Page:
PRAIRIE DU SAC, Wis. — Veteran teachers may have more experience, but they look forward to the first day of school just as much as students do.

What You Need To Know

  • The Sauk Prairie School District begins class on Sept. 5

  • Teachers said the focus has shifted to individual growth instead of rote memorization

  • They said the pandemic and gun violence have also altered everyday education

Kelly Olson and Mary Bittorf first met at a teacher orientation in 1995. Now, they both teach sixth grade in the Sauk Prairie School District.

“I love that there’s never a dull moment, especially in the middle school,” Olson said. “The genuine joy that kids have and feel, and the lightbulb moments like when something finally makes sense and it just clicks.”

Even though their building doesn’t have central air conditioning, they said they love that age of students, and they love their school.

“They’re (students) really starting to become their own person,” Bittorf said. “They figure out what they like, what they don’t like.”

A lot has changed from when they first started teaching.

“They didn’t have smartphones in 1995,” Olson laughed.

Data from Common Sense Media shows teens and tweens are using social media 17% more than they were just four years ago. That’s on top of more young people dealing with mental health challenges. According to the latest data from the Centers for Disease Control and Prevention, about one in every seven kids from age 5-17 had some form of mental health treatment in 2021.

“When we started, we weren’t having real mental health conversations about kids the way that we are now, and I think that’s a really great thing,” Olson said.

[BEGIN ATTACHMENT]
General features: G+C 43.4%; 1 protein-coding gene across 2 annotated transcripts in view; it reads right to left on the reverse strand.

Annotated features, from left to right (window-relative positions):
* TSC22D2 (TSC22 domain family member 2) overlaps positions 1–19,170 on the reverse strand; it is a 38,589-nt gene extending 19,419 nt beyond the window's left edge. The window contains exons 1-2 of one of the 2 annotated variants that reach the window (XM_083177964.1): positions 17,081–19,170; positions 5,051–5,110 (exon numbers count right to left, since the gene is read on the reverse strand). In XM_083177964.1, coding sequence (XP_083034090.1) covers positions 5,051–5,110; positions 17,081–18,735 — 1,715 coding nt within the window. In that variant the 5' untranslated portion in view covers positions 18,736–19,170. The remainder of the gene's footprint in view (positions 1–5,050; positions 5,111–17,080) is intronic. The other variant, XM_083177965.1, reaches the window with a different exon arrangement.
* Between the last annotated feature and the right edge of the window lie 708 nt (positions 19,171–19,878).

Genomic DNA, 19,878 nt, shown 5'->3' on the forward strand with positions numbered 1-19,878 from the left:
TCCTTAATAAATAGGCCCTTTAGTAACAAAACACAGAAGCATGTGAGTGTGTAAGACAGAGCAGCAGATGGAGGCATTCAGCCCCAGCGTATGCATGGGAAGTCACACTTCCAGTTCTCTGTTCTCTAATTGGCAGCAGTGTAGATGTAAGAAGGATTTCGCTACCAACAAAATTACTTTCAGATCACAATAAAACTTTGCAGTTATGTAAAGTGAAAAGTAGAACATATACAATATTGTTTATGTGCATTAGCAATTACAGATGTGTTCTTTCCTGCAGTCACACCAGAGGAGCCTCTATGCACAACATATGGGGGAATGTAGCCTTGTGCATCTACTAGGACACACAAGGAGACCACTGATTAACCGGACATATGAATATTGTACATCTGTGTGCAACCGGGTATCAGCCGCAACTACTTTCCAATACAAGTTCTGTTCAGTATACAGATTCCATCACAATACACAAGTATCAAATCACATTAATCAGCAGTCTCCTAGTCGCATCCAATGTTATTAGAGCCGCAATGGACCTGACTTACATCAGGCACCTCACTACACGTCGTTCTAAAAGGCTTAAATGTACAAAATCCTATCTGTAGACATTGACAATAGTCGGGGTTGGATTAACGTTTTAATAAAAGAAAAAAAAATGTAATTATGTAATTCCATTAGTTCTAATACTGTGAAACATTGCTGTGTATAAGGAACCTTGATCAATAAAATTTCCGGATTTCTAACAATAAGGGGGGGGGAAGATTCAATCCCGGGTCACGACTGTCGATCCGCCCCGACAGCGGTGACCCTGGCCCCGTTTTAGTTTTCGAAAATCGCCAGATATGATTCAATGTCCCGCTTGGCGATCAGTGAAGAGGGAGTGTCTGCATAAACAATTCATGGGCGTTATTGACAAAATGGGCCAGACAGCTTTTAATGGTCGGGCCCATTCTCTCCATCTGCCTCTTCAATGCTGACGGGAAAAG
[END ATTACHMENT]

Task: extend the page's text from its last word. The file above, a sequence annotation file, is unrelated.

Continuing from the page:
While social media has its downsides, Olson and Bittorf said it’s helped everyone learn to be more open about mental illness. That’s made it easier for students to talk about.

“You can see a student if they come into the classroom, and they’re very anxious or there’s something going on, and you can just chat with them,” Bittorf said. “It’s not like you always have to pull them out in the hall to have a conversation, but we can get done right by them. Even if they let a few things out, just kind of see them relax.”

Carol Patterson went to college for communications. When she worked at a pool over the summer, she said she fell in love with working with children, and changed her major to become a teacher. She’s seen a lot of changes in teaching philosophy.

“Today, there is really a focus on the student as a learner and as an individual,” Patterson said. “We’re looking at academic growth for each individual student, as well as their SEL or their social-emotional learning.”

She teaches fourth grade at Tower Rock. She said the COVID pandemic and the epidemic of school shootings have had an immeasurable impact on education, educators, parents and students.

“I think something like COVID is bound to dissolve itself,” Patterson said. “But gun violence hasn’t.”

While a lot has changed, the excitement for the first day of school has felt the same.

“I kind of feel like this is year one,” Olson said. “You feel like that every year.”

The Sauk Prairie School District’s first day of class is Sept. 5.